This week JJ interviews Roshani Chokshi, author of The Star-Touched Queen, a Hades and Persephone-inspired romance infused with Indian mythology and imagery! We talk about world building, discuss settings outside of the West, and about Roshani's publication journey and where story ideas come from! Also, JJ betrays the depth of her Tolkien linguistic nerdery.
ROSHANI CHOKSHI comes from a small town in Georgia where she collected a Southern accent, but does not use it unless under duress. She grew up in a blue house with a perpetually napping bear-dog. At Emory University, she dabbled with journalism, attended some classes in pajamas, forgot to buy winter boots and majored in 14th century British literature. She spent a year after graduation working and traveling and writing. After that, she started law school at the University of Georgia where she's learning a new kind of storytelling. The Star-Touched Queen is her first novel.
Roshani starts worldbuilding with what she thinks the character needs to feel in the story. She knows the emotional arc and tries to create a setting to go with the feeling.
JJ starts worldbuilding with an image and it grows from there.
In terms of internal logic and the "rules," Roshani sits down and thinks about the ramifications of different aspects of her world.
There is a difference between rules-based fantasy and immersive fantasy (e.g. the spells in Harry Potter vs. something like Sarah J. Maas's Throne of Glass series).
Kate Elliott has a series of posts about worldbuilding and they are ALL EXCELLENT.
Make sure form serves function. If detail is not moving the story forward, then you should probably cut it back. Worldbuilding should be like an iceberg; you see the tip, but there is an ENORMOUS mass below the surface.
Also FOOD IS VERY IMPORTANT! :) Food adds cultural specificity.
Roshani's advice is know why each image is important. JJ's is always ask questions: Why? Where? How? Etc.
Steal! Steal from other stories and myths to create your own! But be careful about cultural appropriation.
What We're Reading/Books Discussed
The Star-Touched Queen by Roshani Chokshi
Wintersong by S. Jae-Jones
Truthwitch by Susan Dennard
The Wrath & the Dawn by Renee Ahdieh
The Redwall series by Brian Jacques
Deathless by Catherynne Valente
The Serpent King by Jeff Zentner
Caraval by Stephanie Garber
Wildwood Dancing by Juliet Marillier
Bird by Bird by Anne Lamott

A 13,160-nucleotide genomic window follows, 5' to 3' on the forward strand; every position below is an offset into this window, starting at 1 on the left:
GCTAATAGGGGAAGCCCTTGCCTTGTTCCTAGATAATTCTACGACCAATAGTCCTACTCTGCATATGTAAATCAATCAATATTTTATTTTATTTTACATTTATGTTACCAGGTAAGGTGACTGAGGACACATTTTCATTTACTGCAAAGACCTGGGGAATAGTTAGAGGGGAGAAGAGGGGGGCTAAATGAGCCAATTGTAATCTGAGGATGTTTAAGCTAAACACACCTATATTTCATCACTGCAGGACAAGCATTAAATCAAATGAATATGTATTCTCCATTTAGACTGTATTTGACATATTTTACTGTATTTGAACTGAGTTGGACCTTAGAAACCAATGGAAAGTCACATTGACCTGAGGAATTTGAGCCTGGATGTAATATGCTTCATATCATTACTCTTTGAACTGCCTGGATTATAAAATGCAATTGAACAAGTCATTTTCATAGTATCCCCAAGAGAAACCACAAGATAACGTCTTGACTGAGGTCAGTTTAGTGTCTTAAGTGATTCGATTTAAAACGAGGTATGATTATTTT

On Writing by Stephen King
The Prince by Niccolo Machiavelli
How to Win Friends and Influence People by Dale Carnegie
The Foundation trilogy by Isaac Asimov
Jonathan Strange & Mr Norrell by Susanna Clarke
The Young Elites by Marie Lu
Code Name Verity by Elizabeth Wein
The Book Thief by Markus Zusak
Modern Romance by Aziz Ansari
The Diviners by Libba Bray
Illuminae by Amie Kaufman and Jay Kristoff
What We're Working On
Roshani made Oreo cheesecake! Decorating her apartment!
The Star-Touched Queen
Fate and fortune. Power and passion. What does it take to be the queen of a kingdom when you're only seventeen?
Maya is cursed. With a horoscope that promises a marriage of Death and Destruction, she has earned only the scorn and fear of her father's kingdom. Content to follow more scholarly pursuits, her whole world is torn apart when her father, the Raja, arranges a wedding of political convenience to quell outside rebellions. Soon Maya becomes the queen of Akaran and wife of Amar. Neither roles are what she expected: As Akaran's queen, she finds her voice and power. As Amar's wife, she finds something else entirely: Compassion. Protection. Desire . . .
But Akaran has its own secrets—thousands of locked doors, gardens of glass, and a tree that bears memories instead of fruit. Soon, Maya suspects her life is in danger. Yet who, besides her husband, can she trust? With the fate of the human and Otherworldly realms hanging in the balance, Maya must unravel an ancient mystery that spans reincarnated lives to save those she loves the most . . . including herself.
A lush and vivid story that is steeped in Indian folklore and mythology. The Star-Touched Queen is a novel that no reader will soon forget.
That's all for this week! Next week we're back to our regularly scheduled podcast episodes with an INTRODUCTION TO GENRE.